A storm centered in extreme southwestern Virginia at midmorning will be southeast of Cape Cod at sunrise tomorrow. With the storm adding moisture and a steady stream of ice cold air feeding in from eastern Canada, a substantial accumulation of dry, powdery snow will cover the I-95 corridor from northeastern Maryland to eastern Massachusetts with 6- to 12-inch blanket. Along the eastern New England coast, gale-force gusts will combine with the snow to create blizzard conditions. This map shows the pressure pattern across the Northeast at 10 a.m. ET.
This early-morning video shows how things should unfold during the next few days.
One tool I like to use in snow amount predicting sounds ridiculous. You look at a 200 mb map. At that high level, troughs are warm and ridges are cold, the opposite of the arrangement at 500 mb. I look for the warmest reading in a trough and the coldest temperature in the downstream ridge, then draw a line connecting them. I take the difference in readings and divide by two to get an accumulation estimate in inches. You can see why that seems ridiculous: how can a Celsius temperature calculation miles overhead give an estimate of snow accumulations in inches? I have found it helpful over the years. I won't use it for a specific accumulation forecast, but it is a guideline. Also, if we are thinking that a storm will bring a lot of snow, but the temperature spread from trough to ridge is small, it is a red flag suggesting we could go overboard on accumulations. Here is a map showing the arrangement this morning. Since we are making a forecast, I look at the downstream end of the line as being the area where this method may work best.
In this case, 7 inches is the predicted amount. Realize, of course, a tool like this cannot help with fine scale details within a storm, cannot handle changes in the flow pattern with time, cannot anticipate the effects of mountains and oceans, cannot help with the snow/rain line, etc., etc.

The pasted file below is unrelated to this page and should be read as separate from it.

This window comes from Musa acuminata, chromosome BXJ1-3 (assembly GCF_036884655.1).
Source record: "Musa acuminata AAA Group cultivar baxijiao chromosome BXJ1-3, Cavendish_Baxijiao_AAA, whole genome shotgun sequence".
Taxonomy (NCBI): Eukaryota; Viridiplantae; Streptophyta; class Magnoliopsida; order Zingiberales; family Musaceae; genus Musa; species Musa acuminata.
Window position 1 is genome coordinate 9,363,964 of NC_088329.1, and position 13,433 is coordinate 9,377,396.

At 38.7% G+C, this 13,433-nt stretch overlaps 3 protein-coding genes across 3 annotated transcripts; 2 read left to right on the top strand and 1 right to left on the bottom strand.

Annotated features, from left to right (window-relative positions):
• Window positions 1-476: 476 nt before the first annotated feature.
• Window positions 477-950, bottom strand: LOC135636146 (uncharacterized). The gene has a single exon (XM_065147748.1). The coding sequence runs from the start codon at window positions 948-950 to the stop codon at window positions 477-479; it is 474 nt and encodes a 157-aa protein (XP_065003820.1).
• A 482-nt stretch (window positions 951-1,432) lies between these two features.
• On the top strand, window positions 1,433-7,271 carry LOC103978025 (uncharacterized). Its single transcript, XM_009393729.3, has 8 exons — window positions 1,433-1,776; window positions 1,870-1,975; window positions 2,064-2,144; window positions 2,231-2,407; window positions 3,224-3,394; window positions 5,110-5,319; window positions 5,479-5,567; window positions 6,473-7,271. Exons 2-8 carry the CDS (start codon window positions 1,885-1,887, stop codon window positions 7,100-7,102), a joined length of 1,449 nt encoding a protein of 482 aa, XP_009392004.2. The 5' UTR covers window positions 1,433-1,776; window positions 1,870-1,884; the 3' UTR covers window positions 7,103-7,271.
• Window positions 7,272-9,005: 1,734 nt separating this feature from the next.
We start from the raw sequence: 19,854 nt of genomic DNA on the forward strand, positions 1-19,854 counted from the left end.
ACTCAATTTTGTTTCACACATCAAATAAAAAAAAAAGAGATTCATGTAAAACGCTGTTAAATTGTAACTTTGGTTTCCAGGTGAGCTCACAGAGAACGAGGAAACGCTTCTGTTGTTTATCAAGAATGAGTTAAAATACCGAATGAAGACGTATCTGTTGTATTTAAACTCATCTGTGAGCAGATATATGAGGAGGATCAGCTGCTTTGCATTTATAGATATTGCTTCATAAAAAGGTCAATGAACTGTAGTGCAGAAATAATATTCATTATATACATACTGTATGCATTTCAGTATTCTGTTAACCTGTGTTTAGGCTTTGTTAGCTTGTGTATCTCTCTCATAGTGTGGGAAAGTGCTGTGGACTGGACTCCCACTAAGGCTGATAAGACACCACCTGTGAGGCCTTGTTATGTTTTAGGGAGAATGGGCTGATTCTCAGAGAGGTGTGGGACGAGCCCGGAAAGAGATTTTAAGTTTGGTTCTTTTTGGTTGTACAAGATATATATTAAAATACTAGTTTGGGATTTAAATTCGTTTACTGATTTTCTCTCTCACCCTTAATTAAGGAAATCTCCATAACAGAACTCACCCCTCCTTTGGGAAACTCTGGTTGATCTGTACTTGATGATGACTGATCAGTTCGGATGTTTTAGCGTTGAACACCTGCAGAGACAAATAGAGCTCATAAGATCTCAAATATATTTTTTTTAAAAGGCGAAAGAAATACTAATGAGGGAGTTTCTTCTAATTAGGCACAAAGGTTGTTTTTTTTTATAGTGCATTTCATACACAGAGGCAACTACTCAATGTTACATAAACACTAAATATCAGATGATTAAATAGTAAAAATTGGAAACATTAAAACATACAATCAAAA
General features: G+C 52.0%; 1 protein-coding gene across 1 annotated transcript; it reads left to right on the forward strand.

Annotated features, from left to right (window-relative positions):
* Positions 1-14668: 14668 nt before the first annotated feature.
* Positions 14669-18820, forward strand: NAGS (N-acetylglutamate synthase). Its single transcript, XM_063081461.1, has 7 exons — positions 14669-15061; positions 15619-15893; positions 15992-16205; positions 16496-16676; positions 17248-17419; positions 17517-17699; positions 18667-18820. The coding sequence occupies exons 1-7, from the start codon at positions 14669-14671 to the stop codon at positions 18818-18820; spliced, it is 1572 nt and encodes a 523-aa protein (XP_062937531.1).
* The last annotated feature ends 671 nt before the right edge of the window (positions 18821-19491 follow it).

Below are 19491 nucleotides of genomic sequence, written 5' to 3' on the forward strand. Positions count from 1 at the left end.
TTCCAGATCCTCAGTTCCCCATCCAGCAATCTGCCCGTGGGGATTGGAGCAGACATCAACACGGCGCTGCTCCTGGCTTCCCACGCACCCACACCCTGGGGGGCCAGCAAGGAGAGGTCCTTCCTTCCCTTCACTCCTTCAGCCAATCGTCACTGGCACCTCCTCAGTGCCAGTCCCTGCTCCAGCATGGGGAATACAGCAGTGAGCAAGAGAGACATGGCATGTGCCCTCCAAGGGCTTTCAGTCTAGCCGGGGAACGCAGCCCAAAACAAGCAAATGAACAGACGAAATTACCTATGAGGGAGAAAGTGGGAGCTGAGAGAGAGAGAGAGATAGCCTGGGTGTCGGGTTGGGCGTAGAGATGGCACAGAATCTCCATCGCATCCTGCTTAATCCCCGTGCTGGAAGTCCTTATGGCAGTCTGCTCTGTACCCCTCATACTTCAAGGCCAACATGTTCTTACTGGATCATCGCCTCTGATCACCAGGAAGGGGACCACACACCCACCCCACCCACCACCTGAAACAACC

In response to heating at ground level and a weak cold front approaching from the west, showers and locally strong thunderstorms should develop across northern Ohio this afternoon.
... much greater interest is being generated on threats and rumors about tropical storms. It is worthwhile to read Dan Kottlowski's authoritative reports on this. Here is a copy of his map from this morning:
The tropical Atlantic shows signs of life in the storm development department. Dan Kottlowski's expert discussion suggests the third storm (which could be Hermine) of current concern is one that could head to the Bahamas, Florida, the Gulf or ???
A large high pressure area centered just south of Chicago will furnish a northwesterly of pleasantly cool and dry air to the eastern Great Lakes and all of the Northeast today into Tuesday.
As the trough moves through each locality, warm humid weather will be followed by showers and thunderstorms, then cooler an drier air will arrive
D actually makes up the largest part of this map and represents the large area that is sunny for the most part